US Embassy Staff Can Get Around Putin's Expulsion - If They're Willing to Clean Urinals
There is a way for US to avoid having to ship home any of its valued American staff -- but they probably don't have the fortitude for what that would take
Russia's order to the US to cut down the size of its diplomatic staff in country from over 1200 to just 455 is unprecedented in scale. The US diplomatic in Russia has never faced such a large forced reduction in its staff.
The only forced reduction that comes even close was in 1986, when Moscow ordered the withdrawal of all 200 Soviet employees of the embassy. And here is the thing, even when this, far smaller reduction took place, the spoiled US diplomatic staff, despite initial bravado, in the end barely survived.
A survivor of the great reduction of 1986, the deputy chief at the time Richard Combs, told the story to Radio Free Europe. The loss of Soviet employees presented a great difficulty:
In ’86, what they did was withdraw all of the Soviet local employees -- I think there were about 200 total. These folks did all the heavy lifting.
We employed Soviets as maids and cooks and cleaning people and chauffeurs and mechanics and plumbers and all of that stuff. So obviously we had to figure out how to fulfill all of those essential functions ourselves.
And that was a big problem because it involved a lot of heavy lifting, among other things.
In terms of the atmosphere, most Americans who served in Moscow were there in a dedicated way. You know, we were on all the front lines of the Cold War and all that stuff. So esprit de corps was pretty high in the embassy.
So the initial reaction was, "Goddammit, we’ll make this thing run ourselves and to hell to the Russians, the Soviets."
So the diplomats rolled up their sleeves and got on with it:
And that was fine for a while. But we had to establish rosters of work duties, such as cleaning toilets and moving crates of milk, and all that sort of thing, that included everybody in the embassy except for the ambassador and me. So that meant on any given day a fair number of embassy officers and staff put on work clothes and did menial tasks for the day.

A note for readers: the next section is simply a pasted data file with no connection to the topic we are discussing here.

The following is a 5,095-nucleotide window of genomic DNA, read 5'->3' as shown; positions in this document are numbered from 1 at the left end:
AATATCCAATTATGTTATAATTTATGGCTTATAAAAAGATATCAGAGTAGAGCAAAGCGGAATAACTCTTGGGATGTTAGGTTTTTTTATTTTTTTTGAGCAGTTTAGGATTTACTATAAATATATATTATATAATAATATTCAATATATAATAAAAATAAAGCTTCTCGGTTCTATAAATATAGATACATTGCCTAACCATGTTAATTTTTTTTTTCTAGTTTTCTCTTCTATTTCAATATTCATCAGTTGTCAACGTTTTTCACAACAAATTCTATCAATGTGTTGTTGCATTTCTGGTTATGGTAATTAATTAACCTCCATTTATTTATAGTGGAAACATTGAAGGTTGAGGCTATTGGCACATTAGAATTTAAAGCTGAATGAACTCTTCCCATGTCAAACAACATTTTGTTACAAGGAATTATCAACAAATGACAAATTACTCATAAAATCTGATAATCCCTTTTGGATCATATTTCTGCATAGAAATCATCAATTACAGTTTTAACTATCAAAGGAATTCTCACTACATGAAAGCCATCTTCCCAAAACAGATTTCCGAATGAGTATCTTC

But being the richer sort of Americans they also looked for other, less labor-intensive, solutions to their problems. And found them:
We also found interesting ways around this problem. For example, the embassy of the Philippines had a fairly large staff and a lot of dependents, and we immediately hired some of them to work...
It's truly remarkable how Americans diplomatic corps people were able to sniff out brown people to put to work as their servers, even in 1980s Moscow. How's that for a truly colonial experience.
Nonetheless, despite such successes by the end of it all, the morale had well and truly sunk:
The initial reaction was, "We’ll make this work, goddammit. We’re Americans" -- national pride and all that. And that held up for a while, but then it got tiresome, having to clean urinals every day.
The amount of stuff that comes into an embassy, we found out, is quite mind-boggling. I mean, even mail and boxes and stuff. We ordered a lot of stuff from Sears routinely.
We had a work detail, on a roster, every day, mainly foreign-service officers along with secretaries and the embassy doctor and everybody else. That was just a lot of physical work.
Of course, someone had to clean the toilets and the urinals at the embassy building, to clean the embassy itself, that locals had done, and we had taken it for granted, obviously, for many years.
Of the 1200 people employed by the US diplomatic mission in Russia today at least one half are locals. (At least 600 are in Moscow of whom 300 Americans.)
But if the US actually does so, its highly privileged American staff will have to lift furniture, drive vans, and clean toilets. Something that well and truly broke their spirits 30 years ago.
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